The Moon

by Aaron Edwards
(Gloucester England)

Shot from my bedroom window using a fuji s4530 ISO 100, shutter speed 100, aperture f8.

It's always tricky taking photos of the moon. You'd think it'd be simple, but ...

The problem is that it's so bright. Sounds ridiculous, I know. A bit like saying a boiled potato is too flavoursome, or grey is too colourful.

It really is though.

The thing is, up there, set against a dark sky, the moon gives out a lot of light. That leads to a particular problem with photographing the moon - overexposure.

Your camera is likely to expose the photo according to the whole scene, most of which is pitch black. It therefore gives a long exposure so that it can capture the dark bits.

Unfortunately that's way too much exposure to photograph something like the moon which is, as I said before, the bright spot in all this.

So you have to be careful, and, if anything, underexpose the photo for the moon. Here's more information on understanding exposure.

Here's the best technique for anyone attempting to photograph the moon ...
  • Set your camera up on a solid surface or on a tripod.

  • Zoom in on the moon - but don't go beyond the optical zoom of the lens (set your camera so that it doesn't use "digital zoom" - that tends to just make everything blocky!)

  • Set the aperture to something around f9 or f11 - this will get the best part of the lens and lead to less bluriness. There's more on what the aperture is here.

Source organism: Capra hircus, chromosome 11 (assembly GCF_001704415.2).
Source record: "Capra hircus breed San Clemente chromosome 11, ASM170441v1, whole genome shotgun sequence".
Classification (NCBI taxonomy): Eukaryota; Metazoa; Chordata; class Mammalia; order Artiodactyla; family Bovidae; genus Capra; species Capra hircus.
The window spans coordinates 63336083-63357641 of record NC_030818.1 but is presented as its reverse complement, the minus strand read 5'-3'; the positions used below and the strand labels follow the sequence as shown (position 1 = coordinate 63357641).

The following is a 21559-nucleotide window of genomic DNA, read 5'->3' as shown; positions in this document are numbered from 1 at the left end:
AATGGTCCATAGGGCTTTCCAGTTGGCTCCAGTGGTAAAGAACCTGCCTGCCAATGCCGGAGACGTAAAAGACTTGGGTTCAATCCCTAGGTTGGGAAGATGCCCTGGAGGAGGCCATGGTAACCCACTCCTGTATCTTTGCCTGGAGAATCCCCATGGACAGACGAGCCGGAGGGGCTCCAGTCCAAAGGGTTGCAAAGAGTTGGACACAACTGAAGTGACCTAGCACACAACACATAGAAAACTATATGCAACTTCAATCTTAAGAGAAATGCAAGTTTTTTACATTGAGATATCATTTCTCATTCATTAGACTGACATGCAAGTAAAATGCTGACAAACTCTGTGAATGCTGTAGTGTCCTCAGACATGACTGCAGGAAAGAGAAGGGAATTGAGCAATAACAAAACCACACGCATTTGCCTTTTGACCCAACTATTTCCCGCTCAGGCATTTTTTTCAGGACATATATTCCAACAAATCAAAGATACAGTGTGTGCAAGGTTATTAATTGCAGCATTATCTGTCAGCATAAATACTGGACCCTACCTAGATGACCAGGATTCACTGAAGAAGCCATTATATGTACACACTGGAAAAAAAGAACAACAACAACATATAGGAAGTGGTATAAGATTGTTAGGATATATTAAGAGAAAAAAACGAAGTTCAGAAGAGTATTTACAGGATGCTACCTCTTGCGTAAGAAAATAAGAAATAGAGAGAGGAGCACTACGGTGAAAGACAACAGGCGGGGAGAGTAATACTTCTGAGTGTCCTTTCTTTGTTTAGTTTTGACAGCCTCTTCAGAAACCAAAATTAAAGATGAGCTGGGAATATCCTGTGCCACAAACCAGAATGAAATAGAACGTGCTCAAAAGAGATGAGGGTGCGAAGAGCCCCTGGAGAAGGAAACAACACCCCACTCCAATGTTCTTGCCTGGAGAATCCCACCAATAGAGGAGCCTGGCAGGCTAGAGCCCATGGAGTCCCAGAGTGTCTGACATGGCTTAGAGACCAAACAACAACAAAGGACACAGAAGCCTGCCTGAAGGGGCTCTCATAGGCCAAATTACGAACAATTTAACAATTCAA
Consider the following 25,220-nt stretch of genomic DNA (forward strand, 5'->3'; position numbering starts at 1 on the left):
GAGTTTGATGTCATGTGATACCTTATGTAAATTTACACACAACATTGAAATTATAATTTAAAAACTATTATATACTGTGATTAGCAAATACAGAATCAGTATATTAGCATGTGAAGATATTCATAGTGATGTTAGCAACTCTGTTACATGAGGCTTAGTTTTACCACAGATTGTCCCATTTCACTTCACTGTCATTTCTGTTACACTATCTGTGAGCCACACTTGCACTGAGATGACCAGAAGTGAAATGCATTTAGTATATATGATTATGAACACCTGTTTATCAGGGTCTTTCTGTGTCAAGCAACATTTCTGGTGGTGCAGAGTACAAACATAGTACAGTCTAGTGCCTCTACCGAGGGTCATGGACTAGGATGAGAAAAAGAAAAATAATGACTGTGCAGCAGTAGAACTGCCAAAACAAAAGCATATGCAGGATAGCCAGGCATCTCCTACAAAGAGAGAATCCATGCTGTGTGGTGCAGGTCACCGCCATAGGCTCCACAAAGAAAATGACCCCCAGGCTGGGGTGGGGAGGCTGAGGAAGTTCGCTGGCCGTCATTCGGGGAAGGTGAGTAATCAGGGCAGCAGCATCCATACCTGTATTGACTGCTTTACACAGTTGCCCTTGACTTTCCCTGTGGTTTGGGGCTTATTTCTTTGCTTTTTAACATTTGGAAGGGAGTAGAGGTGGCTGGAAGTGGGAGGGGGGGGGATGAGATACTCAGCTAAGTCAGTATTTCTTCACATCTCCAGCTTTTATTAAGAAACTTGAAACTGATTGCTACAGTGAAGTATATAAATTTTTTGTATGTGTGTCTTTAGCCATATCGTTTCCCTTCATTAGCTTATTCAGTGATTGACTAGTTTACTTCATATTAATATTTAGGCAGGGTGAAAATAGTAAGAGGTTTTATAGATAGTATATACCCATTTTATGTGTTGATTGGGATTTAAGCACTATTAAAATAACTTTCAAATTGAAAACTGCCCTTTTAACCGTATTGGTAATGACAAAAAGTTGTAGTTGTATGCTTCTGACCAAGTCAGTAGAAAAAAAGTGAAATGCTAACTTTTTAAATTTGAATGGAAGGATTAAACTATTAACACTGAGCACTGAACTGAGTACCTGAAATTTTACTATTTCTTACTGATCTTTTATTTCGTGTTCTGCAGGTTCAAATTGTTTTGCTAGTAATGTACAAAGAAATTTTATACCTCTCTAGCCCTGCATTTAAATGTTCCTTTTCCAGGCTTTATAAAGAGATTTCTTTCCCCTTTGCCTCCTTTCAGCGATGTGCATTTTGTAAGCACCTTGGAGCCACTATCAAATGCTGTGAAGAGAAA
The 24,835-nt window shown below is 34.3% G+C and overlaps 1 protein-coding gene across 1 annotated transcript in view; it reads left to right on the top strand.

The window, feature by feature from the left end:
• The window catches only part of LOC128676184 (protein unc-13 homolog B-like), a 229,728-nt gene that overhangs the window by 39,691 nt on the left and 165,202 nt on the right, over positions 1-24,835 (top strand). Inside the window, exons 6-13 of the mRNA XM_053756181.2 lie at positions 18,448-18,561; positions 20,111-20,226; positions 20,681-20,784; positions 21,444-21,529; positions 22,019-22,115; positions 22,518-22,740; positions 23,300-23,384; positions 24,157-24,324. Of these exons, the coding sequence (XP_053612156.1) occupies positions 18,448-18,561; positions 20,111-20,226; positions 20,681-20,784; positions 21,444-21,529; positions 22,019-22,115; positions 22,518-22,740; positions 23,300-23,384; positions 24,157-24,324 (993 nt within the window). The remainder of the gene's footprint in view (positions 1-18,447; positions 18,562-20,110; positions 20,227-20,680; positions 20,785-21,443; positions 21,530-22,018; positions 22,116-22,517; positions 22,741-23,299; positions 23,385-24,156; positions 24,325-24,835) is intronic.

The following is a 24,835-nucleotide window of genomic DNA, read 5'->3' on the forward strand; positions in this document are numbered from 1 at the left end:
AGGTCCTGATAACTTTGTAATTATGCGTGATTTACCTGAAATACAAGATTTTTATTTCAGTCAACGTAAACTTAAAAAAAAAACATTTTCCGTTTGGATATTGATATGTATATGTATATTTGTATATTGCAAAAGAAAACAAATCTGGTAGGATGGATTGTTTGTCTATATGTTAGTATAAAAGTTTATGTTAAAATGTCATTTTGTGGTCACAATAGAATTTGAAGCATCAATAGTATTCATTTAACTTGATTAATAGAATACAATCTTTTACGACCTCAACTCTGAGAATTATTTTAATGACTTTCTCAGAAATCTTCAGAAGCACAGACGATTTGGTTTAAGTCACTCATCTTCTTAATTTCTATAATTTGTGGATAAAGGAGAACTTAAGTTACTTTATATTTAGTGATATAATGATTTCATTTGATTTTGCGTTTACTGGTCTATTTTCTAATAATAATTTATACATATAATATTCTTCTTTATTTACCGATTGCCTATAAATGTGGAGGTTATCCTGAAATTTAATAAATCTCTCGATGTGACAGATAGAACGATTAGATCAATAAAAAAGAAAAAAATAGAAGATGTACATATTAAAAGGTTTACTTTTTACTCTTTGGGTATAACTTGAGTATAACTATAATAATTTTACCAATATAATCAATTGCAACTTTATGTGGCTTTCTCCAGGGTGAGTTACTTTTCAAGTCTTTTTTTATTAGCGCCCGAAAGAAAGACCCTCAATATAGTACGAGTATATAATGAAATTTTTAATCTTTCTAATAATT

• Set the shutter speed to something less than your camera suggests (e.g. if your camera says you need a two second exposure, choose one second instead (or even half a second).

  • Finally, trip the shutter by setting the self timer, rather than stabbing the button. This will avoid any camera shake (and that leads to blurred photos!)

Which takes me back to Aaron's photo of the moon - good job!

The Fuji is a good camera for night time photography and photographing the moon because it has a large lens and a good sensor.

But as I always say, it's not just the camera, it's how you take the photo. And I think Aaron has done well.

Thanks for the submission, and hopefully there are a few useful tips here for anyone else tempted to photograph the moon,


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